Hookworms in Cats

Causes, Treatment, and Prevention

Vet examining cat
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Hookworms are a common but highly treatable parasite in cats. Hookworms attach themselves to a cat's intestine and feed off of blood. They enter a cat through ingestion or skin contact with contaminated soil or feces, and your cat may experience symptoms like diarrheaanemia, and skin lesions. A vet will diagnose a cat by analyzing stool with a microscope and will treat the parasite using deworming medications. The prognosis is good for cats treated early and appropriately, but untreated hookworms can be fatal. 

What Are Hookworms?

Hookworms are internal parasites with hooklike mouths that attach to the intestinal wall, where they feed on the cat's blood. This can cause potentially fatal internal bleeding, anemia, and blood loss in your cat. Hookworms are thread-like and less than a half-inch long, making them difficult to spot with the naked eye. Ancylostoma tubaeforme and Ancylostoma braziliense are the most common form of hookworm found in cats.

Symptoms of Hookworms in Cats

Some cats with hookworms exhibit clear symptoms, while others don't. If you notice your cat acting abnormally or feeling sick, visit your vet.


  • Weight loss
  • Diarrhea
  • Anemia
  • Bloody stool
  • Skin irritation

Hookworms in cats can cause a wide array of symptoms, some less specific than others. If your cat contracted hookworms by stepping on contaminated material, there may be skin irritation or lesions at the site of the worm's entry into the body. Because hookworms infect the digestive system, your cart may suffer weight loss, diarrhea, and anemia from nutritional deficiency. Your cat may also have bloody, tarry-looking stool due to internal bleeding caused by the worm. 

Causes of Hookworms

Hookworm larvae, which thrive in warm, moist climates, can enter a cat through ingestion and skin contact.

  • Ingestion: Cats contract hookworms by ingesting larvae in soil and feces. When a cat grooms itself or licks the ground, it may inadvertently swallow larvae which then enters the intestinal tract and causes infection. Cats can also ingest hookworms by drinking their mother's milk or eating the carcass of an infected animal, such as a rodent or roach.
  • Skin contact: Hookworms can enter a cat by burrowing into its skin, usually through its paw or belly, and settle in the lungs or throat. Once in the lungs, a cat will cough up and then swallow the worm, which will then allow it to enter the intestine. Cats can contract hookworms through skin contact while walking on contaminated soil or feces.

Diagnosing Hookworms in Cats

A vet will diagnose hookworms by examining a cat's stool under a microscope and looking for eggs. This examination is performed with a procedure called fecal floatation, in which the cat's stool sample is mixed with a liquid that allows the hookworm eggs to float to the surface. Following the detection of eggs, your vet will perform a series of tests, including blood analysis and urinalysis.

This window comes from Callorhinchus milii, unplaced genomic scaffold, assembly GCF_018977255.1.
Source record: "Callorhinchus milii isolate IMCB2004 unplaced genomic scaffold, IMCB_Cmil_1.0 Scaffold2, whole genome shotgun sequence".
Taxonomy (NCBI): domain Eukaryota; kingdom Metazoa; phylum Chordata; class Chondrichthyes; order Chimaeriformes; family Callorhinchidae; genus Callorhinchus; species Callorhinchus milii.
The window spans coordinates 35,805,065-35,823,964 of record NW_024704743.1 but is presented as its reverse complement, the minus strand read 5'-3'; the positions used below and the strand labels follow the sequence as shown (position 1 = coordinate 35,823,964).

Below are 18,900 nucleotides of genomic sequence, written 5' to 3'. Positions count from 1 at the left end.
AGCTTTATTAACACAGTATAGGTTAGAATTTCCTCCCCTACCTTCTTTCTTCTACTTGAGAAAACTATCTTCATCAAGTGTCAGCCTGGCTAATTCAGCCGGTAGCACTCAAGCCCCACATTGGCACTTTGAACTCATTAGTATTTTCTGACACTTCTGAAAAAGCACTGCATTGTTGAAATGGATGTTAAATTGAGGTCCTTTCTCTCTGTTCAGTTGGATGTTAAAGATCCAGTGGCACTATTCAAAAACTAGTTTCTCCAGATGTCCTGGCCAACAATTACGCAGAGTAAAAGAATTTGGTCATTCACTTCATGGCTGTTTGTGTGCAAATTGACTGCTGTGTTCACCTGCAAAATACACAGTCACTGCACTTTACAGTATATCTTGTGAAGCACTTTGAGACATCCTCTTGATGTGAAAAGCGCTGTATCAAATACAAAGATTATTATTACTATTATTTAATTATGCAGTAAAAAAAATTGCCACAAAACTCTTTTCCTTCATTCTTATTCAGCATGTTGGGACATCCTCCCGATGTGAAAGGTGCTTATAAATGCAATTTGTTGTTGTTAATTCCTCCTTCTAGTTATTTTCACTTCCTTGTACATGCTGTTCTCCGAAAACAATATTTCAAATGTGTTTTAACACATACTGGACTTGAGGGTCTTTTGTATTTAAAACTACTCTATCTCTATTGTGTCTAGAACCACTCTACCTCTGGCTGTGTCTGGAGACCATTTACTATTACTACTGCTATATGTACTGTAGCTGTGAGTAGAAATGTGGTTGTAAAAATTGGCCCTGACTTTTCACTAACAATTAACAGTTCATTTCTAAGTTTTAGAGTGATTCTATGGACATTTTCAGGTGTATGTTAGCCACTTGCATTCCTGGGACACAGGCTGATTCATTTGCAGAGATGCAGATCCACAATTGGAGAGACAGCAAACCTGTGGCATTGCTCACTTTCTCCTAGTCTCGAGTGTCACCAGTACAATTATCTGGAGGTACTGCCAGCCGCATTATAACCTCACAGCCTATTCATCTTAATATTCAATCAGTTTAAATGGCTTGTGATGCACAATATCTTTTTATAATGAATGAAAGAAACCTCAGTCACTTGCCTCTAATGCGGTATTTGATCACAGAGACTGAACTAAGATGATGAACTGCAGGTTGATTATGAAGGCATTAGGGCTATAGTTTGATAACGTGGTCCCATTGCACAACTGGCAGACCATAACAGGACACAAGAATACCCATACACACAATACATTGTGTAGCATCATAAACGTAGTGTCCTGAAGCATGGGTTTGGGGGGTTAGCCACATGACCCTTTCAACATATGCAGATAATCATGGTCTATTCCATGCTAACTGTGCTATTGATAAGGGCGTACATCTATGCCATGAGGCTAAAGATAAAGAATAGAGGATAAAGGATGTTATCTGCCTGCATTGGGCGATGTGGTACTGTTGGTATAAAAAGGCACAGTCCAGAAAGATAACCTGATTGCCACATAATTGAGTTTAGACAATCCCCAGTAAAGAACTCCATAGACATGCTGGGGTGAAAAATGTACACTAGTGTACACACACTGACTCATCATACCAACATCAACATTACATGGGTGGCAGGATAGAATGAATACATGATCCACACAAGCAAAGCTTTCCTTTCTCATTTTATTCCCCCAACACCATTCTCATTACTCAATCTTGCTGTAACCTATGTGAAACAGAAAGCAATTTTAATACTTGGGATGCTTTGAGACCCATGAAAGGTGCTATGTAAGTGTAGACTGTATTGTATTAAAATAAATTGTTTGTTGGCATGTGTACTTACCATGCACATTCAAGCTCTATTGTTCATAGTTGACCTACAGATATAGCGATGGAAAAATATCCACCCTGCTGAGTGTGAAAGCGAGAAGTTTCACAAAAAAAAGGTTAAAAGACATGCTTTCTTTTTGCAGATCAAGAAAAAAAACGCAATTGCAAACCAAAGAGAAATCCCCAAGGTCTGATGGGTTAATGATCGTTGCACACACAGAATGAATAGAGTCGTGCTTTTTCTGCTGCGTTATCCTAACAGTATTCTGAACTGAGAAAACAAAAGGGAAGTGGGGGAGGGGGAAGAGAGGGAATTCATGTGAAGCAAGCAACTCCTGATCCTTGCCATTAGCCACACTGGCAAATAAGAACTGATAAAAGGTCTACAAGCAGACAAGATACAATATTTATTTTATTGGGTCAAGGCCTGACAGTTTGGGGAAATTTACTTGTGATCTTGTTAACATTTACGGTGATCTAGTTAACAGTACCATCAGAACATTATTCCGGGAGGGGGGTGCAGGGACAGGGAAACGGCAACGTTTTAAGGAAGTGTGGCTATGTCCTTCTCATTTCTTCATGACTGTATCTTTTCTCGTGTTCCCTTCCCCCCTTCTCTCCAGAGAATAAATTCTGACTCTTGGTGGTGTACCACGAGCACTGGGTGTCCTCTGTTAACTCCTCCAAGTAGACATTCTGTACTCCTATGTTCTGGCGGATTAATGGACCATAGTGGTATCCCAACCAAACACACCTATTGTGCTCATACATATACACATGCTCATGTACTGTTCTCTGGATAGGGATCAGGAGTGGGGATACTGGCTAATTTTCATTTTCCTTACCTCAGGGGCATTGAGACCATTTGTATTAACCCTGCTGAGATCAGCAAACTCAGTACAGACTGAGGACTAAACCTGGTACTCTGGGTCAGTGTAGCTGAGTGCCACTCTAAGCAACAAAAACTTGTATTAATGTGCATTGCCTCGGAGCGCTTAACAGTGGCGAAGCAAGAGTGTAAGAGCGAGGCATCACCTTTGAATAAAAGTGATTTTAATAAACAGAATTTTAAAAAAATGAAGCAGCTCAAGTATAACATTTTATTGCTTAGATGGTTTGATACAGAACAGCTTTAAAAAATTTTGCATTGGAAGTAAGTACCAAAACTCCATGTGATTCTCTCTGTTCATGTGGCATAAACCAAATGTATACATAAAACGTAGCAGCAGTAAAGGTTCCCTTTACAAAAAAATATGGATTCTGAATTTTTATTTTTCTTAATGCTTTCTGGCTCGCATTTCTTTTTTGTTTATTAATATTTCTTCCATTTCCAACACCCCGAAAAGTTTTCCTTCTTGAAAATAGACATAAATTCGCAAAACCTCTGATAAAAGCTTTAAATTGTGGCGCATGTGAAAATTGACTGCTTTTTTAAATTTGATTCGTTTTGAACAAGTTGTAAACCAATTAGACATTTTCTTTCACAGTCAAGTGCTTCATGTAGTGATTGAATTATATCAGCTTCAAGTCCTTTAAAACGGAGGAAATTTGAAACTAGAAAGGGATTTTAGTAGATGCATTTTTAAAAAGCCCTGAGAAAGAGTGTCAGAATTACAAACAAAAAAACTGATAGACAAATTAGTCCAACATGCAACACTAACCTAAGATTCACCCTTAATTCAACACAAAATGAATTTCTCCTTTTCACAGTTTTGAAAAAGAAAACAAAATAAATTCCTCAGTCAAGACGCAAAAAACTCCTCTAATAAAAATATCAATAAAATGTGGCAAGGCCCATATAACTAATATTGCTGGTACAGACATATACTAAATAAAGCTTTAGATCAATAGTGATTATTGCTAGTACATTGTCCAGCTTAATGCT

Your vet will usually treat your cat's hookworms by prescribing a deworming medication. Your vet may also prescribe supplements and fluids to treat any iron deficiency or dehydration caused by the worms. Overall, treatment is simple and effective.

Medications will only affect hookworms in the intestines, not migrating larvae, so you should repeat treatment to eradicate them as they mature. The number of treatments necessary will depend on your cat's age and health.

Prognosis for Cats With Hookworms

With swift detection and treatment, the prognosis for cats with hookworms is good. However, if a cat is not treated, the blood loss caused by the hookworms can be fatal, especially for kittens.

How to Prevent Hookworms

There isn't a vaccine for hookworms in cats, but you can take preventative measures to minimize the risk of your cat contracting the parasite. This is primarily done by practicing good sanitation, cleaning your cat's litter box often and thoroughly, using a monthly deworming pill, and mindfulness in environments where worms may be present.

Is It Contagious to Humans?

Hookworm larvae can infect people as well as cats. In humans, the hookworm larvae don't develop into adult hookworms, but migrating larvae cause skin irritation, itchiness, and inflammation. This condition is called cutaneous larva migrans (CLM)CLM appears as raised, red tracks on the skin, but symptoms will usually resolve without medical treatment. Hookworms in humans are rare and are best prevented by protecting your cat from hookworms.

  • Can I get hookworms from my cat?

    You can get hookworms from your cat indirectly, but not directly. You cannot contract the parasite by cuddling or kissing your cat, but you may do so by stepping on its infected feces.

  • Are hookworms expensive to treat?

    Thankfully, hookworms are relatively inexpensive to treat. Many dewormers are affordable and over-the-counter.

  • Is there a vaccine for hookworms?

    There is not a vaccine for hookworms, but putting your cat on a monthly dewormer and practicing good hygiene will help minimize the risk of contracting hookworms.

If you suspect your pet is sick, call your vet immediately. For health-related questions, always consult your veterinarian, as they have examined your pet, know the pet's health history, and can make the best recommendations for your pet.
Article Sources
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  1. Gastrointestinal Parasites of Cats. Cornell College of Veterinary Medicine.

  2. Zoonotic Hookworm. Centers for Disease Control and Prevention.